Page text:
Russian forces have deported almost 40,000 people from Mariupol to Russia or the breakaway Donetsk People’s Republic, Mariupol Mayor Vadym Boichenko said during a briefing at the Ukraine-Ukrinform media center yesterday. Russian military “takes the local population to the outskirts of Russia, to the Far East, or to Siberia and there they use them for various jobs,” Boichenko said, adding that Mariupol residents are issued a certificate of resettlement and are involved in “humiliating work.” Katharina Krebs reports for CNN. 


The E.U. has proposed a ban on imports of Russian crude oil within six months and on refined oil products from the country by year-end, European Commission President Ursula von der Leyen said yesterday. The bloc is also set to impose sanctions on high-ranking Russian military officials involved in alleged war crimes and the siege of Mariupol. Further to this, the E.U.’s executive body is proposing to take Russia’s biggest bank, Sberbank, and two other Russian banks off the Swift financial-messaging system. There are also plans to ban three Russian state-owned broadcasters from the E.U..Laurence Norman reports for the Wall Street Journal

Hungary and Slovakia will be able to continue buying Russian crude oil until the end of 2023 under existing contracts, an E.U. source has said, benefitting from exemptions from an oil embargo proposed by the European Commission. In a bid to convince reluctant countries not to veto the proposal, Brussels has proposed a longer period to implement the embargo for Hungary and Slovakia, the source said. Francesco Guarascio reports for Reuters.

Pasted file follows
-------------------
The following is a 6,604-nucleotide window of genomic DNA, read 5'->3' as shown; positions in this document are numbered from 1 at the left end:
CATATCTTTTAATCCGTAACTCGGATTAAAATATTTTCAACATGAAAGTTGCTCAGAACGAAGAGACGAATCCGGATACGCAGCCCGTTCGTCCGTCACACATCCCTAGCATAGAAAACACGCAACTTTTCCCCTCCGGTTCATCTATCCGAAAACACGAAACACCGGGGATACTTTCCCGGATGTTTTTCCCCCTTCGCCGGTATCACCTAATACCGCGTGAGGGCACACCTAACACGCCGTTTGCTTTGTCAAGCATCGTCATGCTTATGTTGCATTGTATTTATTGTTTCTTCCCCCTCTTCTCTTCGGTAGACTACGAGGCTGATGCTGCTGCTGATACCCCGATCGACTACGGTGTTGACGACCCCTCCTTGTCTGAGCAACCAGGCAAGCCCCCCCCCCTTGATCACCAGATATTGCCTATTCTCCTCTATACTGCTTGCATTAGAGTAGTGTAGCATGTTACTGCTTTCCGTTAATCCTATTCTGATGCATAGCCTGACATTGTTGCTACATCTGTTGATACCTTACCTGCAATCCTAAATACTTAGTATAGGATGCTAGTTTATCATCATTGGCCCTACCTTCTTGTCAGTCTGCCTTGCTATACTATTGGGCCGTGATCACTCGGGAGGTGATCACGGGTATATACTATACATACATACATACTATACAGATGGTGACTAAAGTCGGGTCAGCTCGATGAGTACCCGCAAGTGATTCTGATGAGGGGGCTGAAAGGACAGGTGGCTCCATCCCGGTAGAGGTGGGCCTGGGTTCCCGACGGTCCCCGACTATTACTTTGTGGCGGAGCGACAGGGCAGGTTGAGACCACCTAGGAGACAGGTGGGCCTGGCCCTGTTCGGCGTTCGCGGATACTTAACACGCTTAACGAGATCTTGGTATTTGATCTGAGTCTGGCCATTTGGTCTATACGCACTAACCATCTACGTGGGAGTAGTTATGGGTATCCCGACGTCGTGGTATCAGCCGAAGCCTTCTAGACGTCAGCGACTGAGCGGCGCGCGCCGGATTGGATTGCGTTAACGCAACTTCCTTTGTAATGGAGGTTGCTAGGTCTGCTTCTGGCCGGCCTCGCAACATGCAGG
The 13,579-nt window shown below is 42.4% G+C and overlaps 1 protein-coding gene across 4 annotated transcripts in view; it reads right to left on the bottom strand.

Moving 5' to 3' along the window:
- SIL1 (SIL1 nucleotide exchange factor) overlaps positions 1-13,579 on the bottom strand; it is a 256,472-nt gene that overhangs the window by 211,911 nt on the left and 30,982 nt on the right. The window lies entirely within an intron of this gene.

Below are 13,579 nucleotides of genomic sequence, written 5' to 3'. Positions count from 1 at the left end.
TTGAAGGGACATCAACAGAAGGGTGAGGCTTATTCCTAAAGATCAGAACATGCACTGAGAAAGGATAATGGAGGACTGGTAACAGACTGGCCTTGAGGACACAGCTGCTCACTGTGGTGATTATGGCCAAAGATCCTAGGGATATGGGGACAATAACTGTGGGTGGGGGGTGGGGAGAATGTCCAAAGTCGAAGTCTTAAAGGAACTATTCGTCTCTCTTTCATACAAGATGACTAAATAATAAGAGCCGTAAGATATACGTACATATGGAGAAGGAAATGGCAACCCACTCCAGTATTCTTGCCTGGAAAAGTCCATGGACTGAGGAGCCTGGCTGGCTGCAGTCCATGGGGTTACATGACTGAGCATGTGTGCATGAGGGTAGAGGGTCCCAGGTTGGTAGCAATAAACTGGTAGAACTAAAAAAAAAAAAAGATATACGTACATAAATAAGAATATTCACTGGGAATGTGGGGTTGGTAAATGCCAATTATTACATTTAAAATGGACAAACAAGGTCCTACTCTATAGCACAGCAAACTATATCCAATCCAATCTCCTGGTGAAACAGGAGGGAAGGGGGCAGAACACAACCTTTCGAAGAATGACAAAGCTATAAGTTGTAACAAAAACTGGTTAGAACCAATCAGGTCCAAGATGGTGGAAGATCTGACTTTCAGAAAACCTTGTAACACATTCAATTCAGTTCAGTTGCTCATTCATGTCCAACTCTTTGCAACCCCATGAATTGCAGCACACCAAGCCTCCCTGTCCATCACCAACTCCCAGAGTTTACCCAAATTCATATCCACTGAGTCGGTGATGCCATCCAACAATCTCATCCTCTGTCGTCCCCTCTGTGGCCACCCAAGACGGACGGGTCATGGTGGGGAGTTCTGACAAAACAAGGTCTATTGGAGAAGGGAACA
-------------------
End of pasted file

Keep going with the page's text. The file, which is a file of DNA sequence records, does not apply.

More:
Europe will continue buying Russian oil via third countries once E.U. countries introduce an embargo, senior Russian MP Vladimir Dzhabarov has predicted. Dzhabarov told the state-run RIA Novosti news agency Europe’s leaders “have gone a little crazy”. “You will still buy it, only through third countries. Our oil is the same, only more expensive,” he added. BBC News reports. 


The CIA has published instructions for how Russians can covertly volunteer information using an encrypted conduit to the agency’s website. The hope is to attract intelligence — and potentially gain more access to official Russian secrets — from disaffected people who have been trying to contact the CIA since the war began, officials said. Shane Harris report for the Washington Post